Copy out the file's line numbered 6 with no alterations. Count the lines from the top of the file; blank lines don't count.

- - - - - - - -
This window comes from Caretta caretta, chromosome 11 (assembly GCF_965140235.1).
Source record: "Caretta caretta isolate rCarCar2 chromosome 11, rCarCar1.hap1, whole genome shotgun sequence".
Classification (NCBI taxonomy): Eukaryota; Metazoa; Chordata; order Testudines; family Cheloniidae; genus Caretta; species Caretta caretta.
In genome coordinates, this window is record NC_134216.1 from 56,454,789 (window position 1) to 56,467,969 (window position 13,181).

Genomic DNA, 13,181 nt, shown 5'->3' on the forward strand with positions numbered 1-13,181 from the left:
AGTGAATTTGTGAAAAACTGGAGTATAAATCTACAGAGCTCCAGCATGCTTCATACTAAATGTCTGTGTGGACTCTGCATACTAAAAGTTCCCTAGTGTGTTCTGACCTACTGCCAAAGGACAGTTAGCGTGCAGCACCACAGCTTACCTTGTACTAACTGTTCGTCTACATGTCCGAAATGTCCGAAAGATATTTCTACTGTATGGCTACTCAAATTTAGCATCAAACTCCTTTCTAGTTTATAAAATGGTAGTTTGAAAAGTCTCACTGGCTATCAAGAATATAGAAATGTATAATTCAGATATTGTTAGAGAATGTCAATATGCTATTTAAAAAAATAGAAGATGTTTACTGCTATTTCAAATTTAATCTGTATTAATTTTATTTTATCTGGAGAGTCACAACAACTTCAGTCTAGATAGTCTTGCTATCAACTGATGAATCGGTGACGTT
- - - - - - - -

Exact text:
AGTGAATTTGTGAAAAACTGGAGTATAAATCTACAGAGCTCCAGCATGCTTCATACTAAATGTCTGTGTGGACTCTGCATACTAAAAGTTCCCTAGTGTGTTCTGACCTACTGCCAAAGGACAGTTAGCGTGCAGCACCACAGCTTACCTTGTACTAACTGTTCGTCTACATGTCCGAAATGTCCGAAAGATATTTCTACTGTATGGCTACTCAAATTTAGCATCAAACTCCTTTCTAGTTTATAAAATGGTAGTTTGAAAAGTCTCACTGGCTATCAAGAATATAGAAATGTATAATTCAGATATTGTTAGAGAATGTCAATATGCTATTTAAAAAAATAGAAGATGTTTACTGCTATTTCAAATTTAATCTGTATTAATTTTATTTTATCTGGAGAGTCACAACAACTTCAGTCTAGATAGTCTTGCTATCAACTGATGAATCGGTGACGTT